In 1918, the Red Sox won the World Series and in 1920, Babe Ruth was sold to the Yankees  — the Sox didn’t win another World Series until 2004. This “trade” became the root of the most intense, most publicized and longest-standing rivalries in the MLB. “1918” and “Yankees suck” chants are only the tip of the iceberg here — just check out YouTube and you will see the fights and brawls that have been caught on tape. Just think of the infamous time Pedro threw Zimmer to the ground. A word to the wise: if you are a Boston fan, don’t come to Yankee Stadium in Sox gear just for kicks.

Just as baseball rivalries exist in NY, so do football rivalries. Giants and Jets fans battle constantly for bragging rights — the rivalry is like that of a little kid trying to step into some rather big shoes (until this year, Jets home games were played at Giants Stadium). With only 16 regular season games, the two see most of their field time against each other in the pre-season — and this year brought along extra rivalry-fueled decisions, most of which were solved by the flip of a coin. Yet again, New York has a battle between the underdog and the well established team. And our underdog here has their divisional rival to the northeast as well, the New England Patriots.

Regardless of if it’s a New York-New York rivalry or a New York-Boston rivalry, it really all boils down to fans rooting for their home team. Whether it’s for bragging rights or a battle of the best city in the northeast, die-hard fans will always root for the home team (if you’re smart you root for the better, “all-American” team). At least with our intra-NY rivalries, the joking and teasing between fans tends to stay superficial and less people get harmed.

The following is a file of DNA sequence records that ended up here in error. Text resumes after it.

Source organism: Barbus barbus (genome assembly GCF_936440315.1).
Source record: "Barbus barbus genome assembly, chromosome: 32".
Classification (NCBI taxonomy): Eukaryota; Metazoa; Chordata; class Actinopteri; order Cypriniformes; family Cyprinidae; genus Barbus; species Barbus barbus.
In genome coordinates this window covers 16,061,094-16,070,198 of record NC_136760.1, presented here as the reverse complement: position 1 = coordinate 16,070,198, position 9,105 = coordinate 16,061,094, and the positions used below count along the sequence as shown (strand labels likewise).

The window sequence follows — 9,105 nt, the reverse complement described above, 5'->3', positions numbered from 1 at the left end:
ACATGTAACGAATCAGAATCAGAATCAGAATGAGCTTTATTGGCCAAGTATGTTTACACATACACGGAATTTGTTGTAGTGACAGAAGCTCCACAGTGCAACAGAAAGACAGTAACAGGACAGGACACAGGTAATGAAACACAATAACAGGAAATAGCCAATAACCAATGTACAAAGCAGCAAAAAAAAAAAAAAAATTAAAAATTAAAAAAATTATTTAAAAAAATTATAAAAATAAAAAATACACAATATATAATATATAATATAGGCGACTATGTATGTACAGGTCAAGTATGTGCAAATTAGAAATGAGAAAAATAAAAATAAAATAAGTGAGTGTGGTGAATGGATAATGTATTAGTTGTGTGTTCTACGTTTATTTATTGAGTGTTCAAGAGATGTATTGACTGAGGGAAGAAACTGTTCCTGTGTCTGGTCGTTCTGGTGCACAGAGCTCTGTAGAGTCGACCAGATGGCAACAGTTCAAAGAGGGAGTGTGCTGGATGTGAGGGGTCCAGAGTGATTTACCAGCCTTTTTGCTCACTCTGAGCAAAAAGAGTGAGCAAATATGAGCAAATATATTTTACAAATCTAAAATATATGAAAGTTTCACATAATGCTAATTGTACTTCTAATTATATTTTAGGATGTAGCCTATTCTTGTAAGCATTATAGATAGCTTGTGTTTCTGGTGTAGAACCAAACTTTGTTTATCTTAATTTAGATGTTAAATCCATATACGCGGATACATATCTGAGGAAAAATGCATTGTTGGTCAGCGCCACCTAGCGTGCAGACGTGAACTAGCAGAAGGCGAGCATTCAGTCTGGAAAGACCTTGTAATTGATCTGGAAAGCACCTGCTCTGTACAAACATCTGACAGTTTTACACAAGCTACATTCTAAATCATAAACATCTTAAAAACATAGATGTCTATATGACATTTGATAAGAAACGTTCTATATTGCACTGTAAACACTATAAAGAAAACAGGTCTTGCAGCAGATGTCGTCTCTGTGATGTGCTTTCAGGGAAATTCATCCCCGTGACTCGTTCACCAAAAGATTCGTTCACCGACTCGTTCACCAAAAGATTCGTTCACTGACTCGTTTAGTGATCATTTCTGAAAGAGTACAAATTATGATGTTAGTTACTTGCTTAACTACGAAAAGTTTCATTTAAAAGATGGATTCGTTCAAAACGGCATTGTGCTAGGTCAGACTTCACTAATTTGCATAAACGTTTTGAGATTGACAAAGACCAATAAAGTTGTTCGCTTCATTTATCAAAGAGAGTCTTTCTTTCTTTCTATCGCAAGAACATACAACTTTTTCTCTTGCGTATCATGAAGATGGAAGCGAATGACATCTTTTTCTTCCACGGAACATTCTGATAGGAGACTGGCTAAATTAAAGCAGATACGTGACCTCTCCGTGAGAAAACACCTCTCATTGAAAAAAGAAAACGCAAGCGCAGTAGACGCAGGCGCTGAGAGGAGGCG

For a true, die-hard fan, who you root for defines who you are. It’s not just a game. It’s a lifestyle.

Type Softly & Carry a Big Stick

To paraphrase Teddy Roosevelt, “type softly and carry a big stick; what you type will go far”. Part of why Millennials are given a bad rep is because regardless of the fact that we are all legal adults at this point, some of us still act like immature, five-year-olds — many do so for the entire world to see on the stages laid out in front of us thanks to Facebook, Twitter, LinkedIn and other social media and networking outlets. Unfortunately, it is when we act irresponsibly and immaturely in public that older generations seem to take note. Older generations aren’t even the only ones who think we lack ethics online. Last week my fellow TNGG writer, Federico Pieracci, pointed out that when u write like dis, you look “like an absolute tool”. In today’s technologically driven, web-based world, we are what we type and post — both socially and professionally.